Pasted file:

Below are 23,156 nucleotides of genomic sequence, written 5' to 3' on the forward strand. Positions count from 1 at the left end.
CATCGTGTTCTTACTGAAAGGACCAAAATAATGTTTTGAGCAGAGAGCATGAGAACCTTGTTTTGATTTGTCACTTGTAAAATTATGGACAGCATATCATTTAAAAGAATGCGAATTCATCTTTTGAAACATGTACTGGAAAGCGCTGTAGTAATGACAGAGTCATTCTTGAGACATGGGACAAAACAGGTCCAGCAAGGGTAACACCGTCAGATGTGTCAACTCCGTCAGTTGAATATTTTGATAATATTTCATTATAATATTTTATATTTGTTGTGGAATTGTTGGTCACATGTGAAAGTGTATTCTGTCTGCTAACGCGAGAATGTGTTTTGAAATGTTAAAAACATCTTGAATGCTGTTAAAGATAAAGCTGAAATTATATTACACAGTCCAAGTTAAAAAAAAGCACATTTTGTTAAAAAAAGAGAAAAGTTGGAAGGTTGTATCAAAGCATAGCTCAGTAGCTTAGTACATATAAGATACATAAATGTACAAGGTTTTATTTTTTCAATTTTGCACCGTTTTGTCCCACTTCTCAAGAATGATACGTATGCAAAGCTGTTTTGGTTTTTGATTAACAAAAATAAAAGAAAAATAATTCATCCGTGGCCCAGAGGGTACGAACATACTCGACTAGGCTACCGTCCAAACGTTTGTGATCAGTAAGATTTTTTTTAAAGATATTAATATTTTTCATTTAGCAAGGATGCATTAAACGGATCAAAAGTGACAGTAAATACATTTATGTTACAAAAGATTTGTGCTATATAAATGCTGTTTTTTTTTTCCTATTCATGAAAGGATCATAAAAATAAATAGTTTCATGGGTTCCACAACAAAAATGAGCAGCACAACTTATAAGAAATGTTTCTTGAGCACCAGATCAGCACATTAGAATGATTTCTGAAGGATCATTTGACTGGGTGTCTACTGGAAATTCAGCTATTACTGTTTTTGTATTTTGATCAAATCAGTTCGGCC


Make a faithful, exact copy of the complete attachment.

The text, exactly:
Below are 23,156 nucleotides of genomic sequence, written 5' to 3' on the forward strand. Positions count from 1 at the left end.
CATCGTGTTCTTACTGAAAGGACCAAAATAATGTTTTGAGCAGAGAGCATGAGAACCTTGTTTTGATTTGTCACTTGTAAAATTATGGACAGCATATCATTTAAAAGAATGCGAATTCATCTTTTGAAACATGTACTGGAAAGCGCTGTAGTAATGACAGAGTCATTCTTGAGACATGGGACAAAACAGGTCCAGCAAGGGTAACACCGTCAGATGTGTCAACTCCGTCAGTTGAATATTTTGATAATATTTCATTATAATATTTTATATTTGTTGTGGAATTGTTGGTCACATGTGAAAGTGTATTCTGTCTGCTAACGCGAGAATGTGTTTTGAAATGTTAAAAACATCTTGAATGCTGTTAAAGATAAAGCTGAAATTATATTACACAGTCCAAGTTAAAAAAAAGCACATTTTGTTAAAAAAAGAGAAAAGTTGGAAGGTTGTATCAAAGCATAGCTCAGTAGCTTAGTACATATAAGATACATAAATGTACAAGGTTTTATTTTTTCAATTTTGCACCGTTTTGTCCCACTTCTCAAGAATGATACGTATGCAAAGCTGTTTTGGTTTTTGATTAACAAAAATAAAAGAAAAATAATTCATCCGTGGCCCAGAGGGTACGAACATACTCGACTAGGCTACCGTCCAAACGTTTGTGATCAGTAAGATTTTTTTTAAAGATATTAATATTTTTCATTTAGCAAGGATGCATTAAACGGATCAAAAGTGACAGTAAATACATTTATGTTACAAAAGATTTGTGCTATATAAATGCTGTTTTTTTTTTCCTATTCATGAAAGGATCATAAAAATAAATAGTTTCATGGGTTCCACAACAAAAATGAGCAGCACAACTTATAAGAAATGTTTCTTGAGCACCAGATCAGCACATTAGAATGATTTCTGAAGGATCATTTGACTGGGTGTCTACTGGAAATTCAGCTATTACTGTTTTTGTATTTTGATCAAATCAGTTCGGCC